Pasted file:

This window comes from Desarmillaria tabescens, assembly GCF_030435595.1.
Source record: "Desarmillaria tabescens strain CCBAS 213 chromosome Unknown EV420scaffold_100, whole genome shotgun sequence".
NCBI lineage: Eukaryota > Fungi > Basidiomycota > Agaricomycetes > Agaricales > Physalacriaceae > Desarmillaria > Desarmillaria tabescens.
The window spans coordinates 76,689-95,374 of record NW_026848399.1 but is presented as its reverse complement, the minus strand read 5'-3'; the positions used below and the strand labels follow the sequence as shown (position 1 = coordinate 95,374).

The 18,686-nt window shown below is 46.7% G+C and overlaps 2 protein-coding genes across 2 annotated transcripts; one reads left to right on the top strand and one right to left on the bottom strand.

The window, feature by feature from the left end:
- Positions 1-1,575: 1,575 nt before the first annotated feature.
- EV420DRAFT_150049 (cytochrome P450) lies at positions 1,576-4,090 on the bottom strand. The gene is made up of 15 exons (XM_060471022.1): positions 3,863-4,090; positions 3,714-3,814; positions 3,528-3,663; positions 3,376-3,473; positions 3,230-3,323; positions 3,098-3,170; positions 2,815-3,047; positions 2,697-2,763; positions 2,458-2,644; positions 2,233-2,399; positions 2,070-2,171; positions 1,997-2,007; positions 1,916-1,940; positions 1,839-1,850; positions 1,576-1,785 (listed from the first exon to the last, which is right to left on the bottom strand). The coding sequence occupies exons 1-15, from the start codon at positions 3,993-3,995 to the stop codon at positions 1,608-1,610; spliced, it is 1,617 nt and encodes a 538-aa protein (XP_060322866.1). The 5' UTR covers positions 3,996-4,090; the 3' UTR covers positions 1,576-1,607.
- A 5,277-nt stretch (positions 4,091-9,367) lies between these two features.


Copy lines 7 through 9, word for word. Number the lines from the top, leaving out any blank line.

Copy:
- Positions 1-1,575: 1,575 nt before the first annotated feature.
- EV420DRAFT_150049 (cytochrome P450) lies at positions 1,576-4,090 on the bottom strand. The gene is made up of 15 exons (XM_060471022.1): positions 3,863-4,090; positions 3,714-3,814; positions 3,528-3,663; positions 3,376-3,473; positions 3,230-3,323; positions 3,098-3,170; positions 2,815-3,047; positions 2,697-2,763; positions 2,458-2,644; positions 2,233-2,399; positions 2,070-2,171; positions 1,997-2,007; positions 1,916-1,940; positions 1,839-1,850; positions 1,576-1,785 (listed from the first exon to the last, which is right to left on the bottom strand). The coding sequence occupies exons 1-15, from the start codon at positions 3,993-3,995 to the stop codon at positions 1,608-1,610; spliced, it is 1,617 nt and encodes a 538-aa protein (XP_060322866.1). The 5' UTR covers positions 3,996-4,090; the 3' UTR covers positions 1,576-1,607.
- A 5,277-nt stretch (positions 4,091-9,367) lies between these two features.